When N’grell witnessed such things, she tried not to think about her own conception, what her mother must have suffered, and she understood fully why the colonists often took their own lives before being taken by the ruthless invaders. The medics had formulated a pill to make it easy. These three must be new arrivals, or they would have gone that route.
It wasn’t the first time N’grell wished she had training as a sharpshooter, and she promised herself the day would come to dare a trade for a blaster. She’d been close on her last visit to the hidden market under Mount Tandell, but she’d known it would take more than she had at the time because few colonists possessed the deadlier Paq’ill weapons and were reluctant to give them up.
If she ever got a hold of one, she would have no problem blasting the scaly beasts right between their cold silvery eyes, and there was one in particular N’grell would dearly love to laser full of holes. She clenched her jaw. Wishful thinking was useless.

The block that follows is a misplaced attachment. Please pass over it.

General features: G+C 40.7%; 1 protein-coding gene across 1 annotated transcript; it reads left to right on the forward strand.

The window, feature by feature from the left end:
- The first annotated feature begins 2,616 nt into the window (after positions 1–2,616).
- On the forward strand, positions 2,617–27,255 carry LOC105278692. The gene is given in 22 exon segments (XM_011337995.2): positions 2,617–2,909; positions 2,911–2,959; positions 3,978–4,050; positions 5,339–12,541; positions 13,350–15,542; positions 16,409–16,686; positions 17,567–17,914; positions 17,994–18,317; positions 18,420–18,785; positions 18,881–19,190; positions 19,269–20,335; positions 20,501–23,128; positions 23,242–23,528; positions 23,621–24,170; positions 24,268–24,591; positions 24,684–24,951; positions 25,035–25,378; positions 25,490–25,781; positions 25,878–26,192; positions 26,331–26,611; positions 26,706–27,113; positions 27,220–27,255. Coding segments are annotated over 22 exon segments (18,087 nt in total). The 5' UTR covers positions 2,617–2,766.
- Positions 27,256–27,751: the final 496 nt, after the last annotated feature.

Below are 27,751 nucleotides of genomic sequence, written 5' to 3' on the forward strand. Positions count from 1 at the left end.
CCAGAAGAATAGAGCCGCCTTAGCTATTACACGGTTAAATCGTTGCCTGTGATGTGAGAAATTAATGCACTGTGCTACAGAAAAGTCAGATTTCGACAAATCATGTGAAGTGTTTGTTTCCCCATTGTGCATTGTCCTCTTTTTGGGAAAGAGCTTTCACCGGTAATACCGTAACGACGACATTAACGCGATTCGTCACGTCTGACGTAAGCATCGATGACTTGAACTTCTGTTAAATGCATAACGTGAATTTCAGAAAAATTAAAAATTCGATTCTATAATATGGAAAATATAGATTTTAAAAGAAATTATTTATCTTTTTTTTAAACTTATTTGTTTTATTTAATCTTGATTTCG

The raiders ended their victims’ suffering with a blaster bolt through each heart, a mercy they inexplicably provided on occasion. Otherwise, they preferred to prolong it by leaving them in the desert. It didn’t take long for the damaged humans to die under the heat of Onthar without water.
There were a few instances when N’grell tried to offer help if she was close enough to get to them, more than willing to share food and water. But she only ended up scaring the incoherent victims with her appearance and prolonging their suffering with her lack of resources. The inevitable failure tore her up every time.
Once, one of the poor souls begged her to end his suffering. She’d agonized over it for twenty minutes after hydrating him, then gave into his plea for mercy. She’d learned he’d been a slave for years before they ended his life so callously, dumping him like a piece of garbage. His pain filled eyes, emptying of life while she held his hand, still tormented her.
It was guilt that roiled through N’grell’s insides this time at the relief from not having to worry about saving anyone today.
The raiders adjusted their uniforms, pumped the air with their weapons and called out to the desert in satisfaction and triumph a last time. Except for the hum of her motorized shelter, an eerie silence filled the desert after they were gone.